Colby Cosh is looking for a doctor's note so he can be excused from Canada's gay marriage fight, as he terms it. I am not a doctor so I cannot supply him with a note, but based on his demonstratable knowledge on the crux of the subject matter, I'd say he adequately qualifies to CLEP out of the debate, as this statement from CLEP explains,
Save time. Get college credit for what you already know. Be rewarded for what you've learned through independent study, advanced high school courses, noncredit adult courses, or professional development.
Here is Colby demonstrating, clearly, what he already knows,
On one hand you have the judges, who have elevated the preservation of "dignity" to the highest legal principle of the land without coming within a parsec of defining it, and the gay and lesbian activists, whose blind worship of the state has them virtually falling over themselves to obtain marriage licenses the very hour Leviathan permits them to acquire one.
Read Colby's entire analysis here.
John Venlet - 8:40:00 AM |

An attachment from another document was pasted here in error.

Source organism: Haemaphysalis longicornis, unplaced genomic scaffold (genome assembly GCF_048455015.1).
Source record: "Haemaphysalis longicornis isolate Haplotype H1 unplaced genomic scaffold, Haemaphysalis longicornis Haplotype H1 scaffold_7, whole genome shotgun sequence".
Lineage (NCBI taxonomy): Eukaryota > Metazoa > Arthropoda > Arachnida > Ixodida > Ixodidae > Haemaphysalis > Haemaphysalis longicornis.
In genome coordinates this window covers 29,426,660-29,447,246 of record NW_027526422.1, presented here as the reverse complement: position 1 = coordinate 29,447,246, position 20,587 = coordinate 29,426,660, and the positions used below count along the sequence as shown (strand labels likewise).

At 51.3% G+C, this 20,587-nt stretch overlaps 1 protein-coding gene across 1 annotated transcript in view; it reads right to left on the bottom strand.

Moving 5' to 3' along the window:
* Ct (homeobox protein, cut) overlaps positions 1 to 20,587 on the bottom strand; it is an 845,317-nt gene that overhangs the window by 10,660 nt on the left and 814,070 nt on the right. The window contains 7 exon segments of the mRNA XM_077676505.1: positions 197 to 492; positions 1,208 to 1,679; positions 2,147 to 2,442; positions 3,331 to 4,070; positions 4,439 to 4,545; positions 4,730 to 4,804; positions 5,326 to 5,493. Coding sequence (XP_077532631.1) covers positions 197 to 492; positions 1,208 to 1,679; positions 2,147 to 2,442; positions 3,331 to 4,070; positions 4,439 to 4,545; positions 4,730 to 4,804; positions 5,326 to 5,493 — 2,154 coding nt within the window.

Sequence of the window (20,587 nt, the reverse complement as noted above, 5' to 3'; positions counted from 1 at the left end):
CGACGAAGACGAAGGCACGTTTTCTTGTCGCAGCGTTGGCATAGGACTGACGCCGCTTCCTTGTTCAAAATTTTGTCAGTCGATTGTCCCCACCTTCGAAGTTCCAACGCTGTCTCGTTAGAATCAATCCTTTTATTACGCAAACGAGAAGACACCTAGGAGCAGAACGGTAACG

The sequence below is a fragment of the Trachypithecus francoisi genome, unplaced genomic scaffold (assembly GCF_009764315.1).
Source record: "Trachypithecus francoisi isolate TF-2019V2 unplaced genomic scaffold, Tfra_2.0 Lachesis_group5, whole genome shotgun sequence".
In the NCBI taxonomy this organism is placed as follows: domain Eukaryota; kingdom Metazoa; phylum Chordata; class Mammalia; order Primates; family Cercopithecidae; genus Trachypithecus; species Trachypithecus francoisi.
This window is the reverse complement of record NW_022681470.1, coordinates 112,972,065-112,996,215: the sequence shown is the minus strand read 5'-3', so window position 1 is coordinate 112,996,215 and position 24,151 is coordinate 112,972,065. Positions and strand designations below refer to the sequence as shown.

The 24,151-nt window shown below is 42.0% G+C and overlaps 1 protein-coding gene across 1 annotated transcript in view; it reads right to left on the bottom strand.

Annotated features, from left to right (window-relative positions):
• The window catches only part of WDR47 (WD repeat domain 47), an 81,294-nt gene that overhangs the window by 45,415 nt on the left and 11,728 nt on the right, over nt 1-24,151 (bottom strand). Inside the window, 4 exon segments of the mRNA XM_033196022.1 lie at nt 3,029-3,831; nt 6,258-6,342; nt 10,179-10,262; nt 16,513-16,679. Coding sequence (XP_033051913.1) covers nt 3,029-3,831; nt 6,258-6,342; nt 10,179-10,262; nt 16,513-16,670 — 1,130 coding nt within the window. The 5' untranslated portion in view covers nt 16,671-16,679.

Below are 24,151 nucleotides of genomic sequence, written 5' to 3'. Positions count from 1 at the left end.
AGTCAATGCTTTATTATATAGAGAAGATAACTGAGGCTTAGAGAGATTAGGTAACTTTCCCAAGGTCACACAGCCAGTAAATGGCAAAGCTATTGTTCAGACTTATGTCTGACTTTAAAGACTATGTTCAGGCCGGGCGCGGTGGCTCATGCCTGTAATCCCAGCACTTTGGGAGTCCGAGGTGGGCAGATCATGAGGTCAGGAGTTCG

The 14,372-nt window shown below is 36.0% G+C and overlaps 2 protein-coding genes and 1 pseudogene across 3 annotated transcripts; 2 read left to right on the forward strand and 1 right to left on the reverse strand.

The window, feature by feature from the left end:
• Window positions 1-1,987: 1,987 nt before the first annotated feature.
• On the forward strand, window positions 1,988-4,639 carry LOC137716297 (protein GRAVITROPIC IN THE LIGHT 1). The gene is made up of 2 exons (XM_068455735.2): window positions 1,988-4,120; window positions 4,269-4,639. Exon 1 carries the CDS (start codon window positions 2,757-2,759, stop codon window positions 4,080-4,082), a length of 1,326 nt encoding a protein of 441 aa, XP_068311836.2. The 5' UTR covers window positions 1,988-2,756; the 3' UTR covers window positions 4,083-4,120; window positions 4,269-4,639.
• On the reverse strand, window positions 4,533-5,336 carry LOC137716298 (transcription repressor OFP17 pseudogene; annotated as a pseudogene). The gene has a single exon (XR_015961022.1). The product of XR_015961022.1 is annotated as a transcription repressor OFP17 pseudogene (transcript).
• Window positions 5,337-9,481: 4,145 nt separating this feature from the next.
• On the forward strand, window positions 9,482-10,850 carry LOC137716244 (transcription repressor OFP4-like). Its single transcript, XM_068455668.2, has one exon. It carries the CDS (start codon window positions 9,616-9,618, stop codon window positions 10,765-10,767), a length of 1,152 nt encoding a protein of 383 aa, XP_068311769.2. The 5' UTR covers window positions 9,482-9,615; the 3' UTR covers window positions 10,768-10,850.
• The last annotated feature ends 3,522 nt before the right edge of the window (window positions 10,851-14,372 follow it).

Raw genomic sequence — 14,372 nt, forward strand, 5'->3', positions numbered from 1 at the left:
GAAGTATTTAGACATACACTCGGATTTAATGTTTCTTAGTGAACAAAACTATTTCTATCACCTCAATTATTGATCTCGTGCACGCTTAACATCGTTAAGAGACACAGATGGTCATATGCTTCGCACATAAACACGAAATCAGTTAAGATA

Thursday, June 12, 2003
What Will It Take?
The above question is asked in regards to freedom. What will it take for individual freedom, without the state nannying us along, to flourish? Most of the time, when I contemplate this question, I think the answer itself is rather simple. The complicated part is extricating ourselves from the state's ever strengthing web. Craig Russell, writing for Strike the Root, has a suggestion, or a step, that can be taken by any individual, that does not require any oaths of fealty, fees to be paid or enrollment in remedial classes. The suggestion, written in an article titled, "Character and Freedom," offers up a simple suggestion that is fraught with powerful implications. A short quote from Craig's piece,
"The path to freedom is not through the voting booth. It’s not through revolution or violence. It’s not through war. It’s through your own individual mind – through your mind and my mind."
Read the entire piece.
John Venlet - 1:46:00 PM |